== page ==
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Canray Fontenot

Oct. 16, 1918 - July 29, 1995

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United States Map Highlighting Louisiana
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African American Creole fiddler Canray Fontenot played for more than forty years with accordionist Alphonse “Bois Sec” Ardoin. Fontenot mastered the traditional repertoire and created a style he called the “blues waltz.” Chicago Blues Festival, 1989, photograph by Jack Vartoogian
Canray Fontenot, 1974, photograph by Nicholas R. Spitzer
Canray Fontenot and Alphonse 'Bois Sec' Ardoin, 1977, photograph by Nicholas R. Spitzer
Canray Fontenot, 1978, photograph by Nicholas R. Spitzer
Canray Fontenot, Eunice, Louisiana, 1991, photograph by Alan Govenar
Canray Fontenot, 1988, photograph by Jack Vartoogian
Canray Fontenot, Eunice, Louisiana, 1991, photograph by Alan Govenar
Canray Fontenot, photograph by Elemore Morgan, Jr., courtesy National Endowment for the Arts
Canray Fontenot, Welsh, Louisiana, September 8, 1993, photograph by Jack Vartoogian

Canray Fontenot's family was originally from the Duralde, Louisiana, area, where his father worked as a sharecropper and cane cutter. Canray was born after the family moved to l'Anse des Rougeaux, Both his father and uncle were button accordion players, but it was his first cousin, Douglas Belair, who was his biggest musical influence. Belair was a fiddler, and Canray, when he was about 9 years old, decided to make his first fiddle with the help of one of his friends. "So, we took some cigar boxes," he said. "In those days, cigar boxes were made of wood. So, we worked at it and finally made ourselves a fiddle. For our strings, we had no real strings ... we took strands off the screen door. We made fiddles out of that stuff, and then we started practicing."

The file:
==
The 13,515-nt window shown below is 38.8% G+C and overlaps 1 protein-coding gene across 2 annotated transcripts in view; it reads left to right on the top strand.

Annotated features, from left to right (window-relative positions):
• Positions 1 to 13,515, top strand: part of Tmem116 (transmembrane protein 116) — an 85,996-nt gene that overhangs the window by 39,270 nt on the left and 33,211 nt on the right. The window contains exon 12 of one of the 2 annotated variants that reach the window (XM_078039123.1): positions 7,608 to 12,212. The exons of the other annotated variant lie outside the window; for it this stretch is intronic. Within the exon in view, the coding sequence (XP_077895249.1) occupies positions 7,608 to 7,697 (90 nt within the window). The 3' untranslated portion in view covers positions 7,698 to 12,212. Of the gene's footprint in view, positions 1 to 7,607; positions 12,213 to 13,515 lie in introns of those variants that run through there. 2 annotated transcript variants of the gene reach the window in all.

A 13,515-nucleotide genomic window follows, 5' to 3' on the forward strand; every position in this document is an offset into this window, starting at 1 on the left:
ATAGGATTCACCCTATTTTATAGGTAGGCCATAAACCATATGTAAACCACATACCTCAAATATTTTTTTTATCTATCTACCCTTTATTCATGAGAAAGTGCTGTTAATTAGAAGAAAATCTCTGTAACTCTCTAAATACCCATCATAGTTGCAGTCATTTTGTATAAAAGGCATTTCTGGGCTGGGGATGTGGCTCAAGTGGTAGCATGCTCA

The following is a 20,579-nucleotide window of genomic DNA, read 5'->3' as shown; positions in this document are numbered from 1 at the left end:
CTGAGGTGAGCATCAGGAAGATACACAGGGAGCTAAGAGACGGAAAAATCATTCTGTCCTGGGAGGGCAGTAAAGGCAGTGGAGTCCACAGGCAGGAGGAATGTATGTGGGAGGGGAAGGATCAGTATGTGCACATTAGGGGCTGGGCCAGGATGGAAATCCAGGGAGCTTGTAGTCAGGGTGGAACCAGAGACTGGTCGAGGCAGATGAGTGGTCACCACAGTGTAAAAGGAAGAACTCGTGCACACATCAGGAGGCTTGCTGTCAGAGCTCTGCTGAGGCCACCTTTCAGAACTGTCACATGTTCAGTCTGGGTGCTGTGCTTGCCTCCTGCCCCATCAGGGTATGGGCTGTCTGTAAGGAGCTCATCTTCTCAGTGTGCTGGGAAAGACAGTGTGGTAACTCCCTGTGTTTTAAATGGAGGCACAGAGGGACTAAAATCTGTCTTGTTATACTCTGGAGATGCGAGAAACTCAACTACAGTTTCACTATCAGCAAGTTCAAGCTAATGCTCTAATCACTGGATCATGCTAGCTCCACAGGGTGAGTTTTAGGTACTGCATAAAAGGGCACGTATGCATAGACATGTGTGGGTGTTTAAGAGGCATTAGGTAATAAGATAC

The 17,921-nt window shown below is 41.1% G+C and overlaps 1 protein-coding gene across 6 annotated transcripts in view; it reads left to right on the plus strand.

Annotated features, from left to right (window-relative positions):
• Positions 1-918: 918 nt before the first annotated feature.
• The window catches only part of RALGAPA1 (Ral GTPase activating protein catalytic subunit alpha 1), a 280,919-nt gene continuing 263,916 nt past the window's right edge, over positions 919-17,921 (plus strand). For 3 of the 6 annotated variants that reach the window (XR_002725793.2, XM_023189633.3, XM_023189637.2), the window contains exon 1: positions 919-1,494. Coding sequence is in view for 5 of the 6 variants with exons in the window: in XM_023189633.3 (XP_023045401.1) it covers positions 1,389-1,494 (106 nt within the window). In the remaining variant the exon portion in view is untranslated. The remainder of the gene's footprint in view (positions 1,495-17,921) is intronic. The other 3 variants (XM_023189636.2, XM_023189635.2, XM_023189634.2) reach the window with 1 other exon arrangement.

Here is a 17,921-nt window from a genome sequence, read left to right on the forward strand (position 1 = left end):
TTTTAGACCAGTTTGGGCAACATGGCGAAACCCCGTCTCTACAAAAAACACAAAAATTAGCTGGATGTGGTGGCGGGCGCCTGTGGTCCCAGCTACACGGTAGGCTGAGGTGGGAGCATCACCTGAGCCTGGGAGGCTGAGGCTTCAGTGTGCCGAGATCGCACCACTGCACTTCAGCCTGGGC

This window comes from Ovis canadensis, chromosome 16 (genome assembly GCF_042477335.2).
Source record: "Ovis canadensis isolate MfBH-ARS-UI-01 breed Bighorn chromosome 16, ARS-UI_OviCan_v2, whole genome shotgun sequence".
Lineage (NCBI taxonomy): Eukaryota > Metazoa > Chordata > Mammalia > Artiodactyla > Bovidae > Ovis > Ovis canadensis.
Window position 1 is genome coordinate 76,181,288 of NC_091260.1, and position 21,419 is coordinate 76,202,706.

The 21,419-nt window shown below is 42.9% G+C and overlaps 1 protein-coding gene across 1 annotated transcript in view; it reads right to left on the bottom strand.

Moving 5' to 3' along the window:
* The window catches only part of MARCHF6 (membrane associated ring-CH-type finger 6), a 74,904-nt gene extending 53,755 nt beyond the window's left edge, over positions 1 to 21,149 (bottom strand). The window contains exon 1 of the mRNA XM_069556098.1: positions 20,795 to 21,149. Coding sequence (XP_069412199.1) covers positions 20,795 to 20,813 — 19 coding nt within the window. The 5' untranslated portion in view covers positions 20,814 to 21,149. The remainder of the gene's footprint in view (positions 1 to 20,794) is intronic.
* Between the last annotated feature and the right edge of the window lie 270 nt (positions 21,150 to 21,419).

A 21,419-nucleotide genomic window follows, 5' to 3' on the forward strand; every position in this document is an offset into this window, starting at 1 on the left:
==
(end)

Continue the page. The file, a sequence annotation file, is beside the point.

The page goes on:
Occasionally, Fontenot visited a neighbor "to see how he tuned his fiddle. He would sound a string, and then I would try mine, but I couldn't go as high as his fiddle; every time I tried to match his pitch, I'd break a string.... But then when he would break a string, I would take the longest end. Then my fiddle sounded pretty good. And that's how I learned. It's just a matter of having music on your mind."

Fontenot continued playing his cigar box fiddle with strings made from others' broken strings until he was about 11 years of age. Around that time his uncle offered to buy him a fiddle if Fontenot would help him save his corn crop. It wasn't a fancy fiddle, but it was the first real fiddle of his own. He began playing with his father, Adam Fontenot, at area dances and weddings. He also played second fiddle to Amédé Ardoin, who often played together with his father. Amédé and Adam are considered the most influential black Creole accordion players of their generation.

When Canray was 14 years old, his father died, and he was forced to quit school and go to work. He labored alongside his mother and sister picking cotton and hired himself out to the Veillon family, who paid him 50 cents a week. Eventually, he got a job cutting wood for paper pulp.